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November, 12 2005
OK, folks-this is the general forum now for questions that don't seem to fit in any of the other threads. I'm going to sort some of the earlier posts into the appropriate forums, but it might take a while, so bear with me. I'll delete the ones that have already been reposted by their authors.
I detect in you a burning desire to give Andra some family, Rebecca! I suppose that it's possible, but while they might have known of Andrahar's existence as a child, I don't know that they would ever discover what happened to him after he moved to Gondor, and he's certainly got no way to track his kin down. I'll mulch that one a bit though, and see if anything comes of it.
Well, yes, I suppose that's so. Although actually it was just my brain carrying through the first inkling of the idea of Andra possibly having siblings (which, in fact, was the result of my remembering that his mother had been his father's favorite, which made more siblings seem likely). Once I started thinking about his mother's family's descent into slavery it occurred to me that his mother's misfortune was to be the favorite of a powerful man who had legitimate sons with legitimate wives. Whereas if she'd been her beautiful, charming self with a man of lesser station, she might have been freed. And how different things would have been for Andra. I'm assuming that slavery in Harad was relatively fluid, as it was in the Middle East, Africa & Asia (as well as the Roman Empire & other slave-holding societies) throughout most of history. The static slave society in the U.S., with little to no chance of being freed, was rather uncommon.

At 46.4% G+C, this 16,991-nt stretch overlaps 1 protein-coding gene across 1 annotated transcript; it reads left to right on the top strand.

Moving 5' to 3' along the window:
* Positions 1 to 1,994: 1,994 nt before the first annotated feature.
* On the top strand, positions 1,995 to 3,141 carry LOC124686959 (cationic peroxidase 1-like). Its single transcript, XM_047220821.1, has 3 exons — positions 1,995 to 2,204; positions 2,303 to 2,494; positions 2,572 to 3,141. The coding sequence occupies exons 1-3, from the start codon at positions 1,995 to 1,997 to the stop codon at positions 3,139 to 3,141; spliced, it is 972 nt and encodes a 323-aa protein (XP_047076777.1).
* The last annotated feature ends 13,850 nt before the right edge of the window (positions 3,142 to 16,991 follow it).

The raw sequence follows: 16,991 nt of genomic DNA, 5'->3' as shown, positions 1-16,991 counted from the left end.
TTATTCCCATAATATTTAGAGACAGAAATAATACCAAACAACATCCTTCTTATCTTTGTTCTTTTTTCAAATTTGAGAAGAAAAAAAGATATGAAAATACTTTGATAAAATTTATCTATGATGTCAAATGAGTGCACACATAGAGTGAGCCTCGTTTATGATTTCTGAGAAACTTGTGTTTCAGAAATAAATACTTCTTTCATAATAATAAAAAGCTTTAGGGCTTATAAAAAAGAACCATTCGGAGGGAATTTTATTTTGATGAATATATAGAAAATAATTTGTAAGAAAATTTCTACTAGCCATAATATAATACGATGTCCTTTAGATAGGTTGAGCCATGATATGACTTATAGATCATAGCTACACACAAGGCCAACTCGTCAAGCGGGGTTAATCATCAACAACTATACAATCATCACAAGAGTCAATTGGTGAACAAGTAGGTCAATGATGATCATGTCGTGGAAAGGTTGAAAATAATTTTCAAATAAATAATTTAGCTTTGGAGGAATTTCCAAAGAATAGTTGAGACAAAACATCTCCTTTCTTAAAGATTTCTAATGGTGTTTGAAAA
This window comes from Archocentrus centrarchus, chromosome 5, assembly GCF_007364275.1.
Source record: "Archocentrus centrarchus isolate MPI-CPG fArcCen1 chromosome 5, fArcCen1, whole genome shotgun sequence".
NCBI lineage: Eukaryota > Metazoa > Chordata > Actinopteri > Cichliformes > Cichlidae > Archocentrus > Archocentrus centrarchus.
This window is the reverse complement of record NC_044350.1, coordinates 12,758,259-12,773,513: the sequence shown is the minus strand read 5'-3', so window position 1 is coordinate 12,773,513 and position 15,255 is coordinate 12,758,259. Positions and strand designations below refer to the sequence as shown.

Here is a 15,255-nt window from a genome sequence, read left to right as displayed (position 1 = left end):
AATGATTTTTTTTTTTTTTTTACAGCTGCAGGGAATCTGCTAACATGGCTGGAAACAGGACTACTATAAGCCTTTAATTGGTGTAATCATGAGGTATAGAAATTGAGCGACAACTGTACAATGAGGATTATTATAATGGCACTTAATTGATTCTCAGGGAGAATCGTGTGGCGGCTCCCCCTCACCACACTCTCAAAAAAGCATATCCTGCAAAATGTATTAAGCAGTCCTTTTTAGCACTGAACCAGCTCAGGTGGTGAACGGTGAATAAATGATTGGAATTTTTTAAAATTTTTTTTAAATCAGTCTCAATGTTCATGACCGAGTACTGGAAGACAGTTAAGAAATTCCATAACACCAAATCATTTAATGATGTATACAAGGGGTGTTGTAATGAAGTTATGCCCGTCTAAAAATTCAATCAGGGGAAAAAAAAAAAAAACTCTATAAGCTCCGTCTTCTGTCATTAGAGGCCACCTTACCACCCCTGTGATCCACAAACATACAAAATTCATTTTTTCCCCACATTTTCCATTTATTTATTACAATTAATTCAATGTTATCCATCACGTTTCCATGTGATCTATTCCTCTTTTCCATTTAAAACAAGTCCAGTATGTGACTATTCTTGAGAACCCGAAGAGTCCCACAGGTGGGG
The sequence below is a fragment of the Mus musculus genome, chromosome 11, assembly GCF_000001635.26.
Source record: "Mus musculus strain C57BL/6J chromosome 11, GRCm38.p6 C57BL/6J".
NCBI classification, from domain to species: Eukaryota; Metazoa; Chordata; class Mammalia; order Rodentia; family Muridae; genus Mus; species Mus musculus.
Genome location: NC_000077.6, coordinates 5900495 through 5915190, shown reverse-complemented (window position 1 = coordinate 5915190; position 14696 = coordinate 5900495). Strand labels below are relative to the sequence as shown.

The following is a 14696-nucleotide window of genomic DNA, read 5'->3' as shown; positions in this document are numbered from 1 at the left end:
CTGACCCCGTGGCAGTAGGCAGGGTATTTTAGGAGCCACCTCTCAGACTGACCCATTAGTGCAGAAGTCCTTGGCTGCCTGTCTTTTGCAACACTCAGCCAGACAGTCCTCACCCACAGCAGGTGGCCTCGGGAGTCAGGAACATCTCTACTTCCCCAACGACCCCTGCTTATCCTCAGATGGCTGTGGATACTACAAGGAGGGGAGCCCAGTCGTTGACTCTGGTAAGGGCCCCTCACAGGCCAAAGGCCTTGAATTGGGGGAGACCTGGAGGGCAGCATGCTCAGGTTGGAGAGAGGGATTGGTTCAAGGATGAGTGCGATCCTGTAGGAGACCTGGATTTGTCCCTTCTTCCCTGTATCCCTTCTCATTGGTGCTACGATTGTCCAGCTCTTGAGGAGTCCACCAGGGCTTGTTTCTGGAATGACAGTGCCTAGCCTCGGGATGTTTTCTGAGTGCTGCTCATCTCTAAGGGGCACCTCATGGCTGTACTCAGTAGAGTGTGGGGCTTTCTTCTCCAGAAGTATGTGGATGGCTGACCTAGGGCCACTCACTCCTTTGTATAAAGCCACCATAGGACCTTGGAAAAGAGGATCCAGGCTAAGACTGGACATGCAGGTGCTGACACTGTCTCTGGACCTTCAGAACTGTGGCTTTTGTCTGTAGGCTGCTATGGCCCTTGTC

So I wasn't thinking that Andra's relatives would come looking for him necessarily, nor he them. But as Nargil & dpetrash have already mentioned, it did occur to me -- after you confirmed that Rothos will marry the Haradrim ambassador's daughter -- that it would be lovely if Andra's bloodline did, in a way, merge with Imri's. Probably Andra's cousin wouldn't become ambassador, but if, say, Andra's aunt had been bought by a lesser noble, one with only one legitimate wife who conveniently fell ill and died, perhaps eventually he would make his concubine his wife. And if they had a daughter (who would be Andra's cousin), perhaps she (the cousin) might marry the man who, in the likely political upheaval in Harad after the Ring War, became the ambassador to Gondor. And they just happen to have a beautiful, brilliant daughter ...
Anyway, that's what I was thinking. As for Andra's half-brother's mother causing trouble for him, she'd have to have influence in order to accomplish that. If she was a younger wife, my understanding of polygamous societies suggests that would be unlikely. Younger wives were less likely to have come from the most powerful families themselves (younger wives have less status -- at least in the Chinese model, but I think also in the Arab tradition; I might be wrong there though). The heir is usually the firstborn male of the first wife, although in the event that he doesn't survive to inherit I don't know what happens with his remaining brother. Of course, she could have been the favorite wife, which would have afforded her power while her husband was alive. But with Andrahar's father dead, his half-brother's mother would have very little in the way of power unless her sons were well-placed, or she had powerful brothers.
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